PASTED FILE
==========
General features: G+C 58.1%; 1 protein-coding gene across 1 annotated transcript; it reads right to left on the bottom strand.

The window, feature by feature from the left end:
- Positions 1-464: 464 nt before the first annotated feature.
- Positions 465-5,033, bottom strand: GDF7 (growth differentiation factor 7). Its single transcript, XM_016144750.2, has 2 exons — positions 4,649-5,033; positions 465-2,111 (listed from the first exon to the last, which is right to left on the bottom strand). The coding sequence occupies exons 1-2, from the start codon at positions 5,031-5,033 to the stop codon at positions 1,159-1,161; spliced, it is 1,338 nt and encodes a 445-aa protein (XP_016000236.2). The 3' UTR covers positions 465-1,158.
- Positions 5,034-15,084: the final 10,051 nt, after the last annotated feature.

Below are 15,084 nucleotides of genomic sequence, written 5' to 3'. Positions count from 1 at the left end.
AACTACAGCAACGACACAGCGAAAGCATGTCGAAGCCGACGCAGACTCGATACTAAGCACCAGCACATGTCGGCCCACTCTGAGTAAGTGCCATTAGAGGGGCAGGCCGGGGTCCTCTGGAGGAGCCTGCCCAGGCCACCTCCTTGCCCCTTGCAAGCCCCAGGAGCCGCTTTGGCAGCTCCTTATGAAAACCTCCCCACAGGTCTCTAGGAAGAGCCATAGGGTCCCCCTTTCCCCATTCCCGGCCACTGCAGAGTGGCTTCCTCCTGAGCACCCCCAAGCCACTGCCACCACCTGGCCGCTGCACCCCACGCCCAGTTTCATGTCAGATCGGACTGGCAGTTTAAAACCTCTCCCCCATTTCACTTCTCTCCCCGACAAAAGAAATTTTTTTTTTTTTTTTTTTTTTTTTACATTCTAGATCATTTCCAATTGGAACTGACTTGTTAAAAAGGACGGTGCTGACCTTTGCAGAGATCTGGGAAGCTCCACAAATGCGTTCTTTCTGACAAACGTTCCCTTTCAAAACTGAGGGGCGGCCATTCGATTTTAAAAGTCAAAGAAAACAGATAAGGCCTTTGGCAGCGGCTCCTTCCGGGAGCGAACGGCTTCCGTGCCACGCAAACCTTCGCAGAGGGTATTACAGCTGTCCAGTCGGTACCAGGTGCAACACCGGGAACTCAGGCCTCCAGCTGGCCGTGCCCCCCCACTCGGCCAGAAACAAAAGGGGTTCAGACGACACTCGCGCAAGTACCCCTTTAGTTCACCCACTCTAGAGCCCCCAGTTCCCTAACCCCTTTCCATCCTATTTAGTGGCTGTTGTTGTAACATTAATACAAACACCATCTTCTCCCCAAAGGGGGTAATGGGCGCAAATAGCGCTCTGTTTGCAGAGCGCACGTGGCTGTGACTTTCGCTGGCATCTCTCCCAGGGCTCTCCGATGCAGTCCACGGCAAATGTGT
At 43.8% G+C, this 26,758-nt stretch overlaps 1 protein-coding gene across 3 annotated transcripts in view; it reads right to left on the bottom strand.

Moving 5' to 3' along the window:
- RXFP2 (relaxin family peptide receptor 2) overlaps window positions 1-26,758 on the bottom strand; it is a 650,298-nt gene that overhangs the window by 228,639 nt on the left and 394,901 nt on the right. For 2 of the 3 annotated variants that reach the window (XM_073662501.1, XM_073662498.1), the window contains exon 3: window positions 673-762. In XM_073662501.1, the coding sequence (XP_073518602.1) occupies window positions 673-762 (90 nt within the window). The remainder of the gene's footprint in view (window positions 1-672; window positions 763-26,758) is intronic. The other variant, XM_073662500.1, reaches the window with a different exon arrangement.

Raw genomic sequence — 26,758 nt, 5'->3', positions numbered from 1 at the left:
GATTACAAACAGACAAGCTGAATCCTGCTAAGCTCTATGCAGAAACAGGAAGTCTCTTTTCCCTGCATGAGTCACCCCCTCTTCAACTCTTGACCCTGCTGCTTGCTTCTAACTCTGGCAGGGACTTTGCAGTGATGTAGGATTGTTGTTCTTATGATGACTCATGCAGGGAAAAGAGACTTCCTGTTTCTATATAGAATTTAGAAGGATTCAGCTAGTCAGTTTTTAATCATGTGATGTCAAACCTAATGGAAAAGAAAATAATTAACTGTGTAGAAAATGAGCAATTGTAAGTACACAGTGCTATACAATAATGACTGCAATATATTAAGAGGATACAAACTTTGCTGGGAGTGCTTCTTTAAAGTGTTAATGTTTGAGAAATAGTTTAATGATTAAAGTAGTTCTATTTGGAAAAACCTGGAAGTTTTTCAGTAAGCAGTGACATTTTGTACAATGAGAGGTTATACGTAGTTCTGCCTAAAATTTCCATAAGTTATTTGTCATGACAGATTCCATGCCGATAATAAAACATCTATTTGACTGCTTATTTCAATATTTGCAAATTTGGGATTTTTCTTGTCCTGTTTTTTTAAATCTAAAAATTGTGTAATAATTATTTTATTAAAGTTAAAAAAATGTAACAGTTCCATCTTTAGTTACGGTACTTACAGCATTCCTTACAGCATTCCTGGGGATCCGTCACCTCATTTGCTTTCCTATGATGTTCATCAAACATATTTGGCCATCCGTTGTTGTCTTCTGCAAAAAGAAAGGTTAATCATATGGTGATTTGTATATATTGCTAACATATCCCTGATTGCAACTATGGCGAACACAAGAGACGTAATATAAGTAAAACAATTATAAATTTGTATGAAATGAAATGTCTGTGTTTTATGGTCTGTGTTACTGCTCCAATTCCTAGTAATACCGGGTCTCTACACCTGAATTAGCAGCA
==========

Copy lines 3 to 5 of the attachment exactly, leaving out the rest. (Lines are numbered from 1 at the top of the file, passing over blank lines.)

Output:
- Positions 1-464: 464 nt before the first annotated feature.
- Positions 465-5,033, bottom strand: GDF7 (growth differentiation factor 7). Its single transcript, XM_016144750.2, has 2 exons — positions 4,649-5,033; positions 465-2,111 (listed from the first exon to the last, which is right to left on the bottom strand). The coding sequence occupies exons 1-2, from the start codon at positions 5,031-5,033 to the stop codon at positions 1,159-1,161; spliced, it is 1,338 nt and encodes a 445-aa protein (XP_016000236.2). The 3' UTR covers positions 465-1,158.
- Positions 5,034-15,084: the final 10,051 nt, after the last annotated feature.